London’s transport network received a vital boost over the bank holiday weekend as visitors flocked to the capital for the Queen’s Platinum Jubilee celebrations.
TfL has reported that more than 8.5 million Tube journeys were made over the course of the four-day weekend while there were more than 13.5 million bus journeys as tourists descended on London to catch a glimpse of the Royals and watch performances by Diana Ross, Rod Stewart and Queen.
More than 1.16 million journeys were made across the entire length of the recently-opened Elizabeth Line, including 625,000 journeys on the central section between Abbey Wood and Paddington.
According to TfL, the number of Tube journeys made on Thursday and Friday was “significantly higher” than during the Early May Bank Holiday while footfall exceeded pre-pandemic levels at certain times.
Mayor of London Sadiq Khan on Wednesday paid tribute to the Queen and said the Platinum Jubilee celebrations have played a “key role” in London’s post-pandemic recovery.
Khan said it was “incredible” to welcome tourists from the UK and abroad and that London’s “world-class” public transport network made the celebrations possible.
He said: “In the last 70 years the Queen has led our country through some of the most extraordinary times in our history, and these celebrations have played a key role in supporting our recovery from the pandemic, boosting tourism and drawing visitors from across the globe back to London.”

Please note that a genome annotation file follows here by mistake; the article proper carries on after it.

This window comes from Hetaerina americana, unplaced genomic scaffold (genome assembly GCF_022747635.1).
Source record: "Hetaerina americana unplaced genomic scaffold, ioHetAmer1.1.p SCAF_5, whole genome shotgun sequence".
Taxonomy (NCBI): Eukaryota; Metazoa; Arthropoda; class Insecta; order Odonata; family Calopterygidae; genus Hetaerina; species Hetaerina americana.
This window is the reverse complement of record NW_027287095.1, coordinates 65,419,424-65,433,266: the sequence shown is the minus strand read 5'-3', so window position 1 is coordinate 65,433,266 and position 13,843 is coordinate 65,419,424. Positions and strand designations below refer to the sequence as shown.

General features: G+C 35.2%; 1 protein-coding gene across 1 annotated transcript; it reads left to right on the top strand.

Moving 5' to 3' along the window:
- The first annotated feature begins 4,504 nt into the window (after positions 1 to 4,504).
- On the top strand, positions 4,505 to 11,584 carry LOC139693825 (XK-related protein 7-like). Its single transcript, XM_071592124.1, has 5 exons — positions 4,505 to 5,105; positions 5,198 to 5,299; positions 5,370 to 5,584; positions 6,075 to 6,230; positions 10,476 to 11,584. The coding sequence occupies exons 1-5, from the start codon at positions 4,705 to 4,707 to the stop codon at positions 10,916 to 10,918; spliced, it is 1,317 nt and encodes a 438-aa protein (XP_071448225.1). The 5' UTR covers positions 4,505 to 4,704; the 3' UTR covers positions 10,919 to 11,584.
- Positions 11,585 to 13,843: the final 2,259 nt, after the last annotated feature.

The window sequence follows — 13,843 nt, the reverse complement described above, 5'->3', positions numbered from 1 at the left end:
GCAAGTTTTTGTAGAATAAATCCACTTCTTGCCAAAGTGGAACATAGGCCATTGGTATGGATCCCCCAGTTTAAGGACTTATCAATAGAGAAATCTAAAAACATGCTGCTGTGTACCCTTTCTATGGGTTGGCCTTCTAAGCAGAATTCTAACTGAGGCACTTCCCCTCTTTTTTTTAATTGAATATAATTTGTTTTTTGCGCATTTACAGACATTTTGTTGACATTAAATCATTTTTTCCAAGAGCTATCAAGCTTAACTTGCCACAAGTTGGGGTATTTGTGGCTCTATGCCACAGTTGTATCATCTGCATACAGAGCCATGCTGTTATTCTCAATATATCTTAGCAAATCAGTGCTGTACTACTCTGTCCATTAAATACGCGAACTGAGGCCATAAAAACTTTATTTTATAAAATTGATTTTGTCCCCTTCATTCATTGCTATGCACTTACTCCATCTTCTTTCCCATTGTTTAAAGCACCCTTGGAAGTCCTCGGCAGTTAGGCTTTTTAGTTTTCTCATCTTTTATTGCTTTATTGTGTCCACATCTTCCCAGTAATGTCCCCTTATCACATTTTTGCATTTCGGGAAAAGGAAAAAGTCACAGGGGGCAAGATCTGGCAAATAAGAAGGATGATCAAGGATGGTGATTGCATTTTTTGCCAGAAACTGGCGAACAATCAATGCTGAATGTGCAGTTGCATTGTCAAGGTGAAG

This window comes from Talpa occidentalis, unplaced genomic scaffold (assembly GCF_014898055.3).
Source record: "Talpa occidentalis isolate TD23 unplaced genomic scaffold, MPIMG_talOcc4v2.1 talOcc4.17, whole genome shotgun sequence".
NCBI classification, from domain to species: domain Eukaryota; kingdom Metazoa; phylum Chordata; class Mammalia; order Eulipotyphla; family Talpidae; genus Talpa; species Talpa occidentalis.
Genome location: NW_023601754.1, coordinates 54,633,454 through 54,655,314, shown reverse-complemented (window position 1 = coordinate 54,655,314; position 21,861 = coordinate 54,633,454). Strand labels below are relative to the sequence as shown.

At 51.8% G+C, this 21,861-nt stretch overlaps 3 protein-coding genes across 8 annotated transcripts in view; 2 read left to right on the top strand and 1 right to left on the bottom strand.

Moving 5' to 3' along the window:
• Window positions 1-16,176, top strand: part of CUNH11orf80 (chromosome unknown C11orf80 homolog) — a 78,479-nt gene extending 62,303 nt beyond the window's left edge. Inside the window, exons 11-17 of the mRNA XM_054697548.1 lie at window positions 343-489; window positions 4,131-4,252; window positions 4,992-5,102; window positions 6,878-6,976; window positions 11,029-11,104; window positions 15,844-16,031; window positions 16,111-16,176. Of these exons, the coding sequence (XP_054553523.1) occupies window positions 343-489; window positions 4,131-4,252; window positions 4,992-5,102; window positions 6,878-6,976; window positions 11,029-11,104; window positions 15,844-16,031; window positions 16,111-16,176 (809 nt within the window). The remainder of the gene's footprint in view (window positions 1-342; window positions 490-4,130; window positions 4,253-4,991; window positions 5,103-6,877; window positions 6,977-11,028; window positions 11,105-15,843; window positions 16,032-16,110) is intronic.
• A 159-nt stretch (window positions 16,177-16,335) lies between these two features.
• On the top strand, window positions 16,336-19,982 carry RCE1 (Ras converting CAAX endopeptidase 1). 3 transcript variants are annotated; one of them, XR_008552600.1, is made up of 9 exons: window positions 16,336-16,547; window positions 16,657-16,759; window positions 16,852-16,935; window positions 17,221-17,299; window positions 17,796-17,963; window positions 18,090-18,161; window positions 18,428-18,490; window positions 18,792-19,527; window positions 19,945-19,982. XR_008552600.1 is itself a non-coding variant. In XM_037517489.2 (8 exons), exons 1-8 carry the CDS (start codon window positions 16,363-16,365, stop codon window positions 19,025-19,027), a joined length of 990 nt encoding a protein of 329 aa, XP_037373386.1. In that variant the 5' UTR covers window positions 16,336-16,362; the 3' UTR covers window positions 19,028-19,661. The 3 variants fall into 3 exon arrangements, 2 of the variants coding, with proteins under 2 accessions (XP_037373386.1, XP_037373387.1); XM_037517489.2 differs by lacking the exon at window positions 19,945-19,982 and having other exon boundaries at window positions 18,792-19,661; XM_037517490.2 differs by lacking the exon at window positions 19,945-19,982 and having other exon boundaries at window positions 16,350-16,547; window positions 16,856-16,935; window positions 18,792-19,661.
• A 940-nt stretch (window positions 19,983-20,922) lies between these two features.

Disruption had been expected on the transport network over Jubilee weekend due to planned strikes, but last minute talks saw them called off as the RMT union said “significant progress” had been made in resolving a dispute about workplace bullying.
Last month, TfL reported that Tube passenger numbers were at the highest level since before the start of the COVID-19 pandemic.
Weekday Tube ridership reached 73 percent of pre-pandemic levels in May, with 2.97 million journeys made per day. Weekend ridership figures were even higher, reaching between 86 and 89 percent of pre-pandemic levels.
Despite the recent boost to passenger numbers, TfL is still in a woeful financial situation and negotiations with the Government over a new emergency funding package are said to be progressing “very slowly” according to Sadiq Khan.
With just weeks to go until the current deal expires, TfL and the mayor have been banging the drum for London’s transport network in a bid to secure new funding.
TfL Commissioner Andy Byford said that the success of the Jubilee celebrations over the weekend and the spike in passenger numbers on the Tube “demonstrate how vital public transport is to deliver great events like this which benefit the whole of the UK”.